What Is a Large-Scale Map?

Save
What Is a Large-Scale Map?
What Is a Large-Scale Map? (Image: CTA City Map, Steven Vance, Flickr.com)

Cartographers represent geography in many ways. Maps are often described as being either large or small scale, depending on their level of detail. Large-scale maps represent an area in higher detail; thus, the map may be more detailed, but cover a smaller area.

Scale

Cartographers use scale to represent the level of detail in a map. It is a ratio level of measurement that indicates how a particular map unit (inch, centimeter, etc.) corresponds to a geographic measurement of distance (such as a mile, kilometer, meter, etc.). On a map drawn with a scale of 1:24,000, for example, 1 inch equals 24,000 inches "on the ground."

Ways of Representation

There are multiple methods of measuring a map. The most common include map ratio (1 inch equals 1 mile), scale bar (graphic line with tic marks) and relative ratio (1:24,000). Each of these methods depend on the purpose of the map and its potential for reproduction. For example, if you want to enlarge a map, you would use scale or relative ratio as the distance from point A to point B will remain constant.

Level of Detail

The level of detail in a large-scale map reveals more particularities of a given area. This is important when a higher precision level is required. For example, when looking at an urban environment, such as a street level or address level scene, issues such as center-line from the street or distance from one house to another may be more relevant at a scale of (in map ratio terms) 1 inch equals 100 feet than it does at 1 inch equals 5 miles. Thus, the purpose of the map will determine the level of detail.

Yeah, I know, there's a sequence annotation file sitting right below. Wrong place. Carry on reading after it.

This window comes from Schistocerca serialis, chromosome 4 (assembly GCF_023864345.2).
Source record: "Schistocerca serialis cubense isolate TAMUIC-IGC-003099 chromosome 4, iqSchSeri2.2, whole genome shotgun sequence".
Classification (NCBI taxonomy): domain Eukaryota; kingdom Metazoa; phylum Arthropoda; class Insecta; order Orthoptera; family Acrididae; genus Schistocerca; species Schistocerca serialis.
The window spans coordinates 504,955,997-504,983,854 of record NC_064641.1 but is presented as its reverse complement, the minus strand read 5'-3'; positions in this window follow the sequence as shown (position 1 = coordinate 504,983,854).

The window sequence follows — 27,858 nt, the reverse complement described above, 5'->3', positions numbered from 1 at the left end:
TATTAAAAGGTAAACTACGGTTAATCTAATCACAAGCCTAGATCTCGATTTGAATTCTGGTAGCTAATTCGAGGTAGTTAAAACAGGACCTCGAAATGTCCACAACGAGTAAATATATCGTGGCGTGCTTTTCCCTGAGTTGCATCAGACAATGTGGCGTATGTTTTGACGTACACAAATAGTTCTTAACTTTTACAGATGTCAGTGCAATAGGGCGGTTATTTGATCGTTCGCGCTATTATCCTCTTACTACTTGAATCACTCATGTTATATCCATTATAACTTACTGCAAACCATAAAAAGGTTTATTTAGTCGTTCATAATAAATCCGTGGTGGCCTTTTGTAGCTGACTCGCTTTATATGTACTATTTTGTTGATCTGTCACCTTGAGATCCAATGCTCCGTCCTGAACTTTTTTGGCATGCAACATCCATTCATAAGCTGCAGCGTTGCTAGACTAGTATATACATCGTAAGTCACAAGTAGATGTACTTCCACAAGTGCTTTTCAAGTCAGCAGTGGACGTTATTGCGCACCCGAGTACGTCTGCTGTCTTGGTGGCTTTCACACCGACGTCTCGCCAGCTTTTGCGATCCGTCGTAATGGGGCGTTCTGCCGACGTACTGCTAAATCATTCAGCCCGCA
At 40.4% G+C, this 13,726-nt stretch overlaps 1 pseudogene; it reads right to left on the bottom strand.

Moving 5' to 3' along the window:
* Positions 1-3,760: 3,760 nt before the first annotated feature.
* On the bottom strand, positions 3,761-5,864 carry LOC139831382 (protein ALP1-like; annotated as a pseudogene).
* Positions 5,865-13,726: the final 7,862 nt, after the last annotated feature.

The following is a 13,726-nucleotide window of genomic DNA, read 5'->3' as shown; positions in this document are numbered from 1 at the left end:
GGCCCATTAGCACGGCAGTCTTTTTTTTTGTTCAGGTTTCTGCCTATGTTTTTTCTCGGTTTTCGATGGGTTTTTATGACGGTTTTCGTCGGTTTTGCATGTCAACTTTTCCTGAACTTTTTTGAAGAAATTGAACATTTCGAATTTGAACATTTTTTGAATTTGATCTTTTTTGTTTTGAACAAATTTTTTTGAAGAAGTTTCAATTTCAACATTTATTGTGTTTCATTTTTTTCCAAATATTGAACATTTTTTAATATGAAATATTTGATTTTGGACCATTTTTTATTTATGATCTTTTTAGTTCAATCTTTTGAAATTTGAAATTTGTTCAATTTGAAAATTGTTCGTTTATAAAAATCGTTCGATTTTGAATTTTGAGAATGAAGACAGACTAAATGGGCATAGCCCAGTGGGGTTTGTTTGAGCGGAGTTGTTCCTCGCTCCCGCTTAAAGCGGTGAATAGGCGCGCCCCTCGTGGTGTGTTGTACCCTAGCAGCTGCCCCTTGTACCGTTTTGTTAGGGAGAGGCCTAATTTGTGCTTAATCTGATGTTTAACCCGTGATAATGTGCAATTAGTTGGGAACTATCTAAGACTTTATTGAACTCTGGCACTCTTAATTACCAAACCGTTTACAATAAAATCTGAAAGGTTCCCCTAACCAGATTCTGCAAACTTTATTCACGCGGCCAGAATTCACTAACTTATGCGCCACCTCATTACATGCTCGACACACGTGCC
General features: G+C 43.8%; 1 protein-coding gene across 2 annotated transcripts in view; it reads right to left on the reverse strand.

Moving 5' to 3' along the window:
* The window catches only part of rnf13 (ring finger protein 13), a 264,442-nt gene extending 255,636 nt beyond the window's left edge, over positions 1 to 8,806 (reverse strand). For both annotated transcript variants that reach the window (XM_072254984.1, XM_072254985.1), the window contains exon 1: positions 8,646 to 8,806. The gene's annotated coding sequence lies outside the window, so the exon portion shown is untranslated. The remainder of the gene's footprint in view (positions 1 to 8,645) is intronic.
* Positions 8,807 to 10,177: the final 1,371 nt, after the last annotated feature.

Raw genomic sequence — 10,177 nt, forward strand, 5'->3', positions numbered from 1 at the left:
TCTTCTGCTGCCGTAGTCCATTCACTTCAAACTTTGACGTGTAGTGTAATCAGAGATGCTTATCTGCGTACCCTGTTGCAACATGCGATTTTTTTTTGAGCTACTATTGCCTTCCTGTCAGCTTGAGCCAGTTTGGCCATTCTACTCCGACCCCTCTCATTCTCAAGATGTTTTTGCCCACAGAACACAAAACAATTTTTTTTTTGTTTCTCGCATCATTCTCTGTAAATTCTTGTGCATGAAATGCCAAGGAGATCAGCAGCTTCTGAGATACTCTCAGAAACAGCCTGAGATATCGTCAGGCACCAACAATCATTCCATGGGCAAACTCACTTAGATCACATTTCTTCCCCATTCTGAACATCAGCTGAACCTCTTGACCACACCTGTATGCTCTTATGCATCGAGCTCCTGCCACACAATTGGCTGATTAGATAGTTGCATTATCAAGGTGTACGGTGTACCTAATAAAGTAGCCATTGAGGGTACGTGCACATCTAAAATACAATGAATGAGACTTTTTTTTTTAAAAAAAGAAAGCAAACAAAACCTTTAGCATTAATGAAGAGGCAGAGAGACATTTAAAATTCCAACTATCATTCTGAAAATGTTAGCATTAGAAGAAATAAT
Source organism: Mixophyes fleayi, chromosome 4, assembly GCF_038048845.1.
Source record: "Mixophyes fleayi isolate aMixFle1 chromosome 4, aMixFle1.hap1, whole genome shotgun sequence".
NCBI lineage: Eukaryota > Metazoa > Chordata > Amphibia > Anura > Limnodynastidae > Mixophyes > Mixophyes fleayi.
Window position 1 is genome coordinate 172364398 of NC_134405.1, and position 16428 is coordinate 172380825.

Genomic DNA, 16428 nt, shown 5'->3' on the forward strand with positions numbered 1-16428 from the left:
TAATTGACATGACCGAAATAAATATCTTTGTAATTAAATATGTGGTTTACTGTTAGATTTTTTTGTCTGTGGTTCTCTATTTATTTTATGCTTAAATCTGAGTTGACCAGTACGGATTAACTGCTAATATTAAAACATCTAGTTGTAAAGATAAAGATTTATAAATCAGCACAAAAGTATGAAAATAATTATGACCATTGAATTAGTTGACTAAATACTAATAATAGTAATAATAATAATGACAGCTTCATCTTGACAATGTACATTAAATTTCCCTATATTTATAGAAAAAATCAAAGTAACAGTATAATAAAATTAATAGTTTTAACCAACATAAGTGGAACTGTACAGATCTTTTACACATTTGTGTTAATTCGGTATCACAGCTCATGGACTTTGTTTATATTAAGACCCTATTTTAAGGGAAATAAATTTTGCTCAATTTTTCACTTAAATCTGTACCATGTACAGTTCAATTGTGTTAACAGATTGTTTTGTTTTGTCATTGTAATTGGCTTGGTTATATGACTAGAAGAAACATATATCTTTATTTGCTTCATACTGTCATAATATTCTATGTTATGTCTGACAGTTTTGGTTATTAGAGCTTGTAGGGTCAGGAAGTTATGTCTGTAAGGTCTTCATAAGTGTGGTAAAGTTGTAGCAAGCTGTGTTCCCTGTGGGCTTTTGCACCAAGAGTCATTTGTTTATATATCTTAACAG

Required Tools

To make a large-scale map, you can use satellite data (GPS points), surveys (obtained from your local municipal office or USGS), or a compass. Geologists, for example, have a surprisingly precise method of knowing the distance of each pace that they step, which enables them to estimate the distance from point Y to point Z. Many of the original surveys of the United States were performed using such a methodology. Coupled with a knowledge of surveying, this process provided a cartographic knowledge of the United States. Once you have this basic knowledge, creating a large scale map can be done.

Places to Contact

Your local USGS, library, office of urban planning or local hiking trail services have many large-scale maps. These organizations are helpful and knowledgeable in discerning what level of detail you are looking for.

Related Searches

References

Promoted By Zergnet

Comments

Related Searches

Check It Out

How to Travel For Free With Reward Points

M
Is DIY in your DNA? Become part of our maker community.
Submit Your Work!